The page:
The first houses for the construction workers on the Amur railway were built on the site of the current Ksenevskaya in 1908. According to the old residents, the village was named after Xenia, the daughter of Tsar Nicholas II, to whom the mines on the river Chernaya Uryum (Black Uryum) were presented. The gold placers along the rivers Belaya (White) and Chernaya Uryum were discovered in 1863 by the mining engineer A. A. Cherkasov, who wrote "Sketches of Eastern Siberia". The mines were being worked from 1865. The station itself is located at the confluence of the Chernaya Uryum, Itaka and Beryozovkaya rivers.
Shortly after the start of construction in 1913, the famous Norwegian explorer F. Nansen visited Ksenevskaya. His book "In the Country of the Future" contains the following lines: "We stayed at the beautiful Ksenevskaya station, which lies on the slopes of the Uryumskaya valley. It is home to 1,500 people. On the hill stands a small church, and from this hill there is view across the entire valley, as far as the distant surrounding mountains."
From 1936 to 1959, Ksenevskaya was a junction station between the Trans-Baikal and the Amur railways and underwent considerable development. In addition to rail transport enterprises, the village is also the location of the Ksenevsky mine and timber and logging companies, as well as the Eastern Geological Expedition.
The most famous event in recent history was the celebration in December 1994 when the electrification of the Moscow - Khabarovsk line, the longest electrified railway in the world, was completed.
Mogochinskaya station is an intermediate station on a branch line in Mogochinsky District in the Chita region, 145 km from the district centre and 48 km from Amazar station, which is under the management of Zhanna. Old-timers say that the station is named after a girl who came to the taiga with a team of geologists but ended up as the victim of a bear.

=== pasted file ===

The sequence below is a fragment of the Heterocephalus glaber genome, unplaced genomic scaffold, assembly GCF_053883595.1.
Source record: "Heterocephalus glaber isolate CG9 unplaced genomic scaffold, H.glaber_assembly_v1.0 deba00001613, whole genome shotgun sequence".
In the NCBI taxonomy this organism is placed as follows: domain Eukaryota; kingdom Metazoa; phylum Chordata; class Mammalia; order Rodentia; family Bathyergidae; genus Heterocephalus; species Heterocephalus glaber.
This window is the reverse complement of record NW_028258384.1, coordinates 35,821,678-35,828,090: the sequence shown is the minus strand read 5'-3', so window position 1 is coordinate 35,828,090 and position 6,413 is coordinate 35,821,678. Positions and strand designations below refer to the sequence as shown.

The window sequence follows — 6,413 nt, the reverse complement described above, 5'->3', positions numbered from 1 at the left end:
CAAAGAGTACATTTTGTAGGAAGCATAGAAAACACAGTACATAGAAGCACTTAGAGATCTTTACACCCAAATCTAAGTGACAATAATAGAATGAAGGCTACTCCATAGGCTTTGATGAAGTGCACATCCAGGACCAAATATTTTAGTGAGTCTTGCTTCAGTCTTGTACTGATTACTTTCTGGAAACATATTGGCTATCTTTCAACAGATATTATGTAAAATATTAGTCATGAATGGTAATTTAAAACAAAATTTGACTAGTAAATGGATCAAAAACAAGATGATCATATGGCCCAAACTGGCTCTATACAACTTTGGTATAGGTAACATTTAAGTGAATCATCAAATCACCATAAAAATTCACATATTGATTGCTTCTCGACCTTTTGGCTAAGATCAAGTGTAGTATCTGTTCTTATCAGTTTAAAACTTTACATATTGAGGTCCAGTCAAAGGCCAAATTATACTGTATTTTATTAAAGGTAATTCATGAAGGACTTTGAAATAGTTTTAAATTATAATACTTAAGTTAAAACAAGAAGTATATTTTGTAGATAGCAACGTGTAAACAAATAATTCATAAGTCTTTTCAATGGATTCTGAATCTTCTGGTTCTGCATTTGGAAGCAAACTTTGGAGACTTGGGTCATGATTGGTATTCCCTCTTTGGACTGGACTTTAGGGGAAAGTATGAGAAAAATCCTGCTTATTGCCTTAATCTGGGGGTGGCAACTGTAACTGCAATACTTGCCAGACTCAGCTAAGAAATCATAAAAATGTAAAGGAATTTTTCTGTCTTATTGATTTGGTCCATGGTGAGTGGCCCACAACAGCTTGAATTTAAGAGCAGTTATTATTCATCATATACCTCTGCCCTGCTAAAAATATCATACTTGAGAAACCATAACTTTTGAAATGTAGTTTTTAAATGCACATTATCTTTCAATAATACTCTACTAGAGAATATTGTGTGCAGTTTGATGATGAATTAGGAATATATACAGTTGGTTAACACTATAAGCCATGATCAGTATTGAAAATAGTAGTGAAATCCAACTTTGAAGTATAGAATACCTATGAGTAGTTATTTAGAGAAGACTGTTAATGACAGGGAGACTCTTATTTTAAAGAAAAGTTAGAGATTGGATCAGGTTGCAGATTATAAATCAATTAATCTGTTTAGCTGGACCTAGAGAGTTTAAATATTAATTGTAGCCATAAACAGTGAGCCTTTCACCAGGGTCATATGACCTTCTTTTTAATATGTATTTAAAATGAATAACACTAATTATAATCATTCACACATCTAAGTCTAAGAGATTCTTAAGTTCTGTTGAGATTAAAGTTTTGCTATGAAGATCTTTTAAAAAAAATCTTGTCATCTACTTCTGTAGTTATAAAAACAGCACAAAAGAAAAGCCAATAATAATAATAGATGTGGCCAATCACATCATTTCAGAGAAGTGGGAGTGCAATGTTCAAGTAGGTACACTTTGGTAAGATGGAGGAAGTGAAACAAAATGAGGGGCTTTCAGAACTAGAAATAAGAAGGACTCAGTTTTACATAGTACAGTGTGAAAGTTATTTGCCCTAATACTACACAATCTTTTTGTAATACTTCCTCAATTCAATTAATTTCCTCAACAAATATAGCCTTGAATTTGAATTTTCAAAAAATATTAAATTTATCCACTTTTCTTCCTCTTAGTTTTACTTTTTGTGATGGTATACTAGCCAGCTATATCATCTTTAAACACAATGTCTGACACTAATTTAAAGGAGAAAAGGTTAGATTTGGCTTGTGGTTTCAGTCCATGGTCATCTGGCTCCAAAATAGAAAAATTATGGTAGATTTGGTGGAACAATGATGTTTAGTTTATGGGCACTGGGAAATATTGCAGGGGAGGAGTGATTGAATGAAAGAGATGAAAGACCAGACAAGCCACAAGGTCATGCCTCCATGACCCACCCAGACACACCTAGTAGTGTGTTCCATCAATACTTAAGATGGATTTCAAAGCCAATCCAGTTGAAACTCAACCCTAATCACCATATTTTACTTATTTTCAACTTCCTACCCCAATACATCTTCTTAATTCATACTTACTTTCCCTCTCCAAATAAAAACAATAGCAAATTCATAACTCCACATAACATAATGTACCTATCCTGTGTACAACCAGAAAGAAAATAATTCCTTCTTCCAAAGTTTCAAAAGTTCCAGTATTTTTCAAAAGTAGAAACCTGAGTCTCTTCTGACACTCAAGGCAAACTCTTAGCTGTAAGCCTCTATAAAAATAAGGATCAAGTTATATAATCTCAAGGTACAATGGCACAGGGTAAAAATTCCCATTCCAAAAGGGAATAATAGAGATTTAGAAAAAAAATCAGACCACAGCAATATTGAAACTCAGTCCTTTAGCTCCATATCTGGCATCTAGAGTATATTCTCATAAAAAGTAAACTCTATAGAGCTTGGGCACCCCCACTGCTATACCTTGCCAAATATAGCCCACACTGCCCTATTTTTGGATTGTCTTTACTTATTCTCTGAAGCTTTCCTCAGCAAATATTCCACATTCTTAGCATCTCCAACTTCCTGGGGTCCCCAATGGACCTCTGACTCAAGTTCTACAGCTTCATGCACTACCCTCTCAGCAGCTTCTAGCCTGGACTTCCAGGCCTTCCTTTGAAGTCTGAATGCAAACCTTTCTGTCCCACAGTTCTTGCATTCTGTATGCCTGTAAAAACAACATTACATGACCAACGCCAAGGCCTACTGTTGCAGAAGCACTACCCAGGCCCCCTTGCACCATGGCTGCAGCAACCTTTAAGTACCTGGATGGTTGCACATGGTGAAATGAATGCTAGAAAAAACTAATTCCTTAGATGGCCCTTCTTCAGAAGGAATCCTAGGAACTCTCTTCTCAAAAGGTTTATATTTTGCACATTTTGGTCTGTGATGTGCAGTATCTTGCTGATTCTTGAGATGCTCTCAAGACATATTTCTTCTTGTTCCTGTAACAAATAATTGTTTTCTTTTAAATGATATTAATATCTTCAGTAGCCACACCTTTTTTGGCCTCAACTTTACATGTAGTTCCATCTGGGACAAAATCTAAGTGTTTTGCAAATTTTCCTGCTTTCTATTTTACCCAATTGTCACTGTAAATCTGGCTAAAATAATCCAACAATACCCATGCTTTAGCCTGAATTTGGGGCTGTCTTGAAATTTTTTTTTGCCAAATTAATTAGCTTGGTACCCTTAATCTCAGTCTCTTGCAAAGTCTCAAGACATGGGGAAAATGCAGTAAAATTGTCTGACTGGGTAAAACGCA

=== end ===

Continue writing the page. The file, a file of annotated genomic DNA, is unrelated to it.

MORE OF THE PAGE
The station was founded in 1909 during the construction of the West-Amur railway as siding No. 22. During the construction of the second track, it was converted into a station. In the 1970s, television and communication relay stations were built here. During electrification, four houses and social facilities were built.
The railway station on the Karymskaya - Zabaikalsk line is 11 km from the town of Zabaikalsk. It was built in 1900, during the construction of the Kaydalovskaya connecting branch line. Originally, it was called Siberia, but after Major General Matseyevsky, the military governor of the Trans-Baikal region, cut the ribbon to open the way for the passage of the first train to Manchuria on 10 February 1901, the station was renamed in his honour. This was the most significant event in the station's history. In addition to the military governor E. O. Matseyevsky, the celebration was attended by A. N. Pushechnikov, the head of construction on the Trans-Baikal Railway, and their attendants. A "golden link", as we would now say, was created, prayers were said and a toast was raised to the emperor. Immediately after the prayers and ceremony, the first Siberian train departed slowly for Manchuria.
In his book Railway Settlements on the Trans-Baikal Line, V. Soldatov wrote that "In spite of its location on the border, the station's value is negligible because in fact the border station is Manchuria, where all the border agencies are concentrated. Almost no private citizens live there (7 people). Only railway employees and workers live there (63 people). The station is of no value now, and probably never will be." His words proved prophetic.